Rejoice, let Mother Church also rejoice

We gathered in Easter darkness around a fire and lit a candle that will carry the fire of this Holy Night throughout the year.

We carried the candle inside and lit many, many candles from this one flame, this one light, until the inside of the church was aglow with our baptismal light.

Bathed in this warmth, we listened as the solemn proclamation of the Lord’s rising was sung; ancient, poetic, unrestrained in praise of the resurrection, and demanding as it commands the hosts of heaven to exult and blow the trumpet of salvation; demanding as it commands the earth to be glad and allow glory to flood her.

Finally, demanding in its command to the People of God, “Rejoice, let Mother Church also rejoice, arrayed with the lightning of his glory, let this holy building shake with joy, filled with the mighty voices of the peoples.” There is a great deal of power in these commands, glory that arrives like lightning, buildings shaking with joy and filled with mighty voices.

Yet, there is a small touch of peace in the midst of this wild storm of exultation, a touch of gentleness; the word “Mother.”

We often hear the word “mother” in connection to the Church, but rarely does it have the same meaning as it does on this Holy Night. It is impossible to hear that word and not look at those lined up at the Easter Vigil, awaiting the new birth of their approaching Baptism. It is impossible not to pause and ponder the love of a Church as she prepares to give birth to them through water and the Holy Spirit.

Certainly this new birth is at the heart of the understanding of “mother” in this proclamation, yet motherhood is more than just giving birth. Countless women, who have not given physical birth to their children, bring their children to life through their devoted love. St. Augustine, in reflecting on the annunciation to the Virgin Mary, reminds us that motherhood flows, not so much from the womb as from the heart.

There is a wonderful beauty in knowing that you are loved and nourished, cared for and known, a beauty that brings us to life. Each time we come to the Church for a transformative encounter, Marriage, Holy Orders, Confirmation, Baptism, we are always called by name, we are cared for and known.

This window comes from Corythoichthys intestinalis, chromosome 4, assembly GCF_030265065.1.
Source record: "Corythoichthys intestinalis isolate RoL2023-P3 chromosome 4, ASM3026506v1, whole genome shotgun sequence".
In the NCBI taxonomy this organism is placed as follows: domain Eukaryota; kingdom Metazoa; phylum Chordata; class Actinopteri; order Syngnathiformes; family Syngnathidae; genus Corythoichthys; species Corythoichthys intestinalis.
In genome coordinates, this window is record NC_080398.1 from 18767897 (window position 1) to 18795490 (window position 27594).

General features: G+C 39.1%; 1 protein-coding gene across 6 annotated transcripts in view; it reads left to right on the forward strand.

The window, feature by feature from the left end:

We come to this same community to know forgiveness, to find grace to unite our sufferings to Christ, to be fed by His Word and His Body and Blood, we are loved and nourished.

A few weeks ago I had the happy privilege of attending the annual Roncalli Ball with my family. Each year since I have been back in Aberdeen I have attended this wonderful evening fund raiser with my parents, my sisters and brother-in-law.

This year the dinner was highlighted by Beef Wellington but, alas, I had given up eating meat for Lent, so I checked the menu mailed out with the invitations and realized most of the appetizers had some meat in them, and most also contained gluten, which left my sister out as well.

We both prepared ourselves for an evening of dining on a side salad.

As we sat at table, talking and enjoying our salads, the entrees were brought around. They smelled great and then the waiter asked, “Who gets the vegetarian and who gets the gluten-free?” My sister and I looked around confused and our mom pointed us out.

“What’s up?” I asked her.

“I called ahead to make sure you two had something to eat,” she said; a delicious and wonderful surprise.

So there I was, 56 years old and still her boy; come what may in my life, I will always have that.

This is what the Church means when she calls herself “Mother.”